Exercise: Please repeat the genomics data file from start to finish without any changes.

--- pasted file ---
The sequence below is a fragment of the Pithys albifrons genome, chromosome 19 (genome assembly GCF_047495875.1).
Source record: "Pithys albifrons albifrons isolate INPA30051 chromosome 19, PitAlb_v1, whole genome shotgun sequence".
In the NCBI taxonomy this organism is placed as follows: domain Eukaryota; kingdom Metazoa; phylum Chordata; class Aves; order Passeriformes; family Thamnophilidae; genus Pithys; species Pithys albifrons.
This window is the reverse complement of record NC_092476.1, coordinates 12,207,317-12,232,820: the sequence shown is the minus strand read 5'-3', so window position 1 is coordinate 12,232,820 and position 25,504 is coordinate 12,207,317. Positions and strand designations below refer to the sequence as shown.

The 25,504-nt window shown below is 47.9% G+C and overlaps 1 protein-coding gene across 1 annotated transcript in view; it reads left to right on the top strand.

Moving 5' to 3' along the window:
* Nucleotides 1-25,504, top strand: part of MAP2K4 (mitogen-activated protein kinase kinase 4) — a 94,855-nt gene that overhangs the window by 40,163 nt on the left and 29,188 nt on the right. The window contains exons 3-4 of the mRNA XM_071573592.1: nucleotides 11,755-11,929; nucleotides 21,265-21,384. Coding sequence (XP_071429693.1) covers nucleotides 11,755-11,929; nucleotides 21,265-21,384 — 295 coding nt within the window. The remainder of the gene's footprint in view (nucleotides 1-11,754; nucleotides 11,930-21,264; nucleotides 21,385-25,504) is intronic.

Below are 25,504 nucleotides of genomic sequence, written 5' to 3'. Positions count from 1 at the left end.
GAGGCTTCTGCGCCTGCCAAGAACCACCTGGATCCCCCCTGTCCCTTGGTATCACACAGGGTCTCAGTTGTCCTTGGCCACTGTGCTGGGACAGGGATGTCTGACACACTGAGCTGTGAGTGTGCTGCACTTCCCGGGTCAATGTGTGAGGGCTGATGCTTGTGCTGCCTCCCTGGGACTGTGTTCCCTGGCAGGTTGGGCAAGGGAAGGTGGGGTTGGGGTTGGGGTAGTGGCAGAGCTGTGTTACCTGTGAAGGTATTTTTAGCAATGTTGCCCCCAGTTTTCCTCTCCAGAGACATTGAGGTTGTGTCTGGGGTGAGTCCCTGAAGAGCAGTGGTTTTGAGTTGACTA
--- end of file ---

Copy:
The sequence below is a fragment of the Pithys albifrons genome, chromosome 19 (genome assembly GCF_047495875.1).
Source record: "Pithys albifrons albifrons isolate INPA30051 chromosome 19, PitAlb_v1, whole genome shotgun sequence".
In the NCBI taxonomy this organism is placed as follows: domain Eukaryota; kingdom Metazoa; phylum Chordata; class Aves; order Passeriformes; family Thamnophilidae; genus Pithys; species Pithys albifrons.
This window is the reverse complement of record NC_092476.1, coordinates 12,207,317-12,232,820: the sequence shown is the minus strand read 5'-3', so window position 1 is coordinate 12,232,820 and position 25,504 is coordinate 12,207,317. Positions and strand designations below refer to the sequence as shown.

The 25,504-nt window shown below is 47.9% G+C and overlaps 1 protein-coding gene across 1 annotated transcript in view; it reads left to right on the top strand.

Moving 5' to 3' along the window:
* Nucleotides 1-25,504, top strand: part of MAP2K4 (mitogen-activated protein kinase kinase 4) — a 94,855-nt gene that overhangs the window by 40,163 nt on the left and 29,188 nt on the right. The window contains exons 3-4 of the mRNA XM_071573592.1: nucleotides 11,755-11,929; nucleotides 21,265-21,384. Coding sequence (XP_071429693.1) covers nucleotides 11,755-11,929; nucleotides 21,265-21,384 — 295 coding nt within the window. The remainder of the gene's footprint in view (nucleotides 1-11,754; nucleotides 11,930-21,264; nucleotides 21,385-25,504) is intronic.

Below are 25,504 nucleotides of genomic sequence, written 5' to 3'. Positions count from 1 at the left end.
GAGGCTTCTGCGCCTGCCAAGAACCACCTGGATCCCCCCTGTCCCTTGGTATCACACAGGGTCTCAGTTGTCCTTGGCCACTGTGCTGGGACAGGGATGTCTGACACACTGAGCTGTGAGTGTGCTGCACTTCCCGGGTCAATGTGTGAGGGCTGATGCTTGTGCTGCCTCCCTGGGACTGTGTTCCCTGGCAGGTTGGGCAAGGGAAGGTGGGGTTGGGGTTGGGGTAGTGGCAGAGCTGTGTTACCTGTGAAGGTATTTTTAGCAATGTTGCCCCCAGTTTTCCTCTCCAGAGACATTGAGGTTGTGTCTGGGGTGAGTCCCTGAAGAGCAGTGGTTTTGAGTTGACTA